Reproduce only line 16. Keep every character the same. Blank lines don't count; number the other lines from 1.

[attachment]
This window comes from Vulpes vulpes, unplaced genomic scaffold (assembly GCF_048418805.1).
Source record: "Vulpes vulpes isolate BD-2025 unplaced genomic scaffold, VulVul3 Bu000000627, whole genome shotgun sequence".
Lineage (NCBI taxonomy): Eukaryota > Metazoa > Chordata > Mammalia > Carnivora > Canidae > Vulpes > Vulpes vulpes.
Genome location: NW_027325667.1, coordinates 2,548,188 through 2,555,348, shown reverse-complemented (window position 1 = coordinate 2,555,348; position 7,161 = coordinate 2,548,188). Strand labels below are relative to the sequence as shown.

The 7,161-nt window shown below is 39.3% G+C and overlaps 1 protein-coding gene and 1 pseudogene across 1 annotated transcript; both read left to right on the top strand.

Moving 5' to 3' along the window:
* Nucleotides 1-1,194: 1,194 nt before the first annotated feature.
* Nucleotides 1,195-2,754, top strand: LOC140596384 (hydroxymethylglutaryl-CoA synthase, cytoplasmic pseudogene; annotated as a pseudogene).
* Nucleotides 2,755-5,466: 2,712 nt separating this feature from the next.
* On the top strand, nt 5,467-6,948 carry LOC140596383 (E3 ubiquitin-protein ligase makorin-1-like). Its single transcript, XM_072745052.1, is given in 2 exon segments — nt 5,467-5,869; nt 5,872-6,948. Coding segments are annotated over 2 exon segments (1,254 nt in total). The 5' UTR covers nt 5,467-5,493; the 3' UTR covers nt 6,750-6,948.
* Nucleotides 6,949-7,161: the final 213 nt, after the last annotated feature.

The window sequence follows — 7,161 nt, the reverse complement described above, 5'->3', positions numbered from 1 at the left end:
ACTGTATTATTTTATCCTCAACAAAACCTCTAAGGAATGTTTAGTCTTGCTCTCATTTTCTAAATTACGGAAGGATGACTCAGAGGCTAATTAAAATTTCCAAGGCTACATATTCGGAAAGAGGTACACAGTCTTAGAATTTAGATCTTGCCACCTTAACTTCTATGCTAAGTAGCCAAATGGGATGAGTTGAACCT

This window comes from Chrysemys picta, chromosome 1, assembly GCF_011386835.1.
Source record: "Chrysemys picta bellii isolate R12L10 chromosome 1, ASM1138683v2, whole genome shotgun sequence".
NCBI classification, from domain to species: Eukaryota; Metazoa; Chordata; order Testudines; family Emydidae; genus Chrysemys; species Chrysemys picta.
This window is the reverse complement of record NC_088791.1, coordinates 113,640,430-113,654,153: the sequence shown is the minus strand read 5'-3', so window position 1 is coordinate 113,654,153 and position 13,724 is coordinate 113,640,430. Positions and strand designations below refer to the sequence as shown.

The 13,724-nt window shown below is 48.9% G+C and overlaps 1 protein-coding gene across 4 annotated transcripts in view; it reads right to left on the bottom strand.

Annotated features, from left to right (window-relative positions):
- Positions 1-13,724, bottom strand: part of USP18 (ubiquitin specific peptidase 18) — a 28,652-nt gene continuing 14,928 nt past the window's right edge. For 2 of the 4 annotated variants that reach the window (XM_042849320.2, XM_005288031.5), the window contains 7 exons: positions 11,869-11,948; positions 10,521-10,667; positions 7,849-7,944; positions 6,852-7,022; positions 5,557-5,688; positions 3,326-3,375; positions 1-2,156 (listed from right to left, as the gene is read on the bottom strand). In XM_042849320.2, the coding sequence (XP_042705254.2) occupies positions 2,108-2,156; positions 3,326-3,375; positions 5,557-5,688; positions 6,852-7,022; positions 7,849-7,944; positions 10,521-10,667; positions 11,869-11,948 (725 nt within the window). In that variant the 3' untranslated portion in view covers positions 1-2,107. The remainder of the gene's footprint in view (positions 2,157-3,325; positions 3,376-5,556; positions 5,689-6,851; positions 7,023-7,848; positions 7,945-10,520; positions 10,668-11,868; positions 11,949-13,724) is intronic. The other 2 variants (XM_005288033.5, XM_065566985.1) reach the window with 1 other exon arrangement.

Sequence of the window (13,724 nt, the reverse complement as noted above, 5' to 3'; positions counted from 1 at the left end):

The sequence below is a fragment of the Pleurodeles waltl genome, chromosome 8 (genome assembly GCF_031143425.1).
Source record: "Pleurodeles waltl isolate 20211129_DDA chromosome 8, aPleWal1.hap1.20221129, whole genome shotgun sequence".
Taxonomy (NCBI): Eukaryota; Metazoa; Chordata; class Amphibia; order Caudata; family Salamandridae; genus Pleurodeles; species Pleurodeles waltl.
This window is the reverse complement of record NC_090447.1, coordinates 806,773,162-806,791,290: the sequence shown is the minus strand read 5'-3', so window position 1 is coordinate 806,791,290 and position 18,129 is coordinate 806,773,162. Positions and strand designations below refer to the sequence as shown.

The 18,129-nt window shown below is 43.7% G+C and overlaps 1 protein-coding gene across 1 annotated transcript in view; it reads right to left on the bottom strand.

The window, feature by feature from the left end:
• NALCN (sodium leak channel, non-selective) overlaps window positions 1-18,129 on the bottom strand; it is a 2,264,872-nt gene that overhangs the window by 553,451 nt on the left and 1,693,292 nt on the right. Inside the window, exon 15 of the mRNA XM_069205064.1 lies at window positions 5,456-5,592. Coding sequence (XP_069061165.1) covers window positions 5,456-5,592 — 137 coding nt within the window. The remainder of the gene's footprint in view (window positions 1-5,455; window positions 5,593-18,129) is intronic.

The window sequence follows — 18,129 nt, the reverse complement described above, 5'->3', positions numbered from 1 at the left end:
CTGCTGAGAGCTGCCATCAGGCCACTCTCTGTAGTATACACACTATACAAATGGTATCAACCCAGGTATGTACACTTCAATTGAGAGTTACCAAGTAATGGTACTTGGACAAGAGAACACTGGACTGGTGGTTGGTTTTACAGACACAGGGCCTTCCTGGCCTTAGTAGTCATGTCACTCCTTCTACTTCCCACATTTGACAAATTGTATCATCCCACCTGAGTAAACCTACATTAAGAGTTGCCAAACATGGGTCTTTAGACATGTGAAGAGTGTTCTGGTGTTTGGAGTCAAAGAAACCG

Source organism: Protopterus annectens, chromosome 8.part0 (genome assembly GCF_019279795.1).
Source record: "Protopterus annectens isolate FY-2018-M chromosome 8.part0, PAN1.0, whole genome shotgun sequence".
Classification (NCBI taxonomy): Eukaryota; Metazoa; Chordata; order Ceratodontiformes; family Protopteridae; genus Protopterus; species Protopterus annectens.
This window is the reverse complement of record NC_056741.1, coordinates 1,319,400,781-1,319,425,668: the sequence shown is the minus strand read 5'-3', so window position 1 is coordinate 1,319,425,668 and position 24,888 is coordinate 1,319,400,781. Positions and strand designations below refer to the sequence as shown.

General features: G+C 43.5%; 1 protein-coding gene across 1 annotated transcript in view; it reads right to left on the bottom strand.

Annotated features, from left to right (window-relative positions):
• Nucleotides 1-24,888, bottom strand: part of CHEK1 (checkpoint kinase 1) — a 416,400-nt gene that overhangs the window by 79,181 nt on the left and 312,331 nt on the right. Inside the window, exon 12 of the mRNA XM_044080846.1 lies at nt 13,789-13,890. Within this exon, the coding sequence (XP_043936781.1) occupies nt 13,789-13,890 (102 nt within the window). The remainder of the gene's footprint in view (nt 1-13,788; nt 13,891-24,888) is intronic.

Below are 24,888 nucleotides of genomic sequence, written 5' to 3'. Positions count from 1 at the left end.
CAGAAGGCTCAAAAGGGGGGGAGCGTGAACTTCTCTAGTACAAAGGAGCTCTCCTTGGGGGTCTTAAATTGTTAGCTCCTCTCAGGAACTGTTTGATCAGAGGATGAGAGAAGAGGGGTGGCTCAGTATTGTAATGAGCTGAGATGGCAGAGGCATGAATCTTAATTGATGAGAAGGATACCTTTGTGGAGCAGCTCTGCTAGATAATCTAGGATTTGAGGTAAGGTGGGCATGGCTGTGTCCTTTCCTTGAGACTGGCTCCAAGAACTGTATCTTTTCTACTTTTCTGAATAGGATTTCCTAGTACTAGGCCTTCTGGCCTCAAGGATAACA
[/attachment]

NCBI classification, from domain to species: Eukaryota; Metazoa; Chordata; order Testudines; family Emydidae; genus Chrysemys; species Chrysemys picta.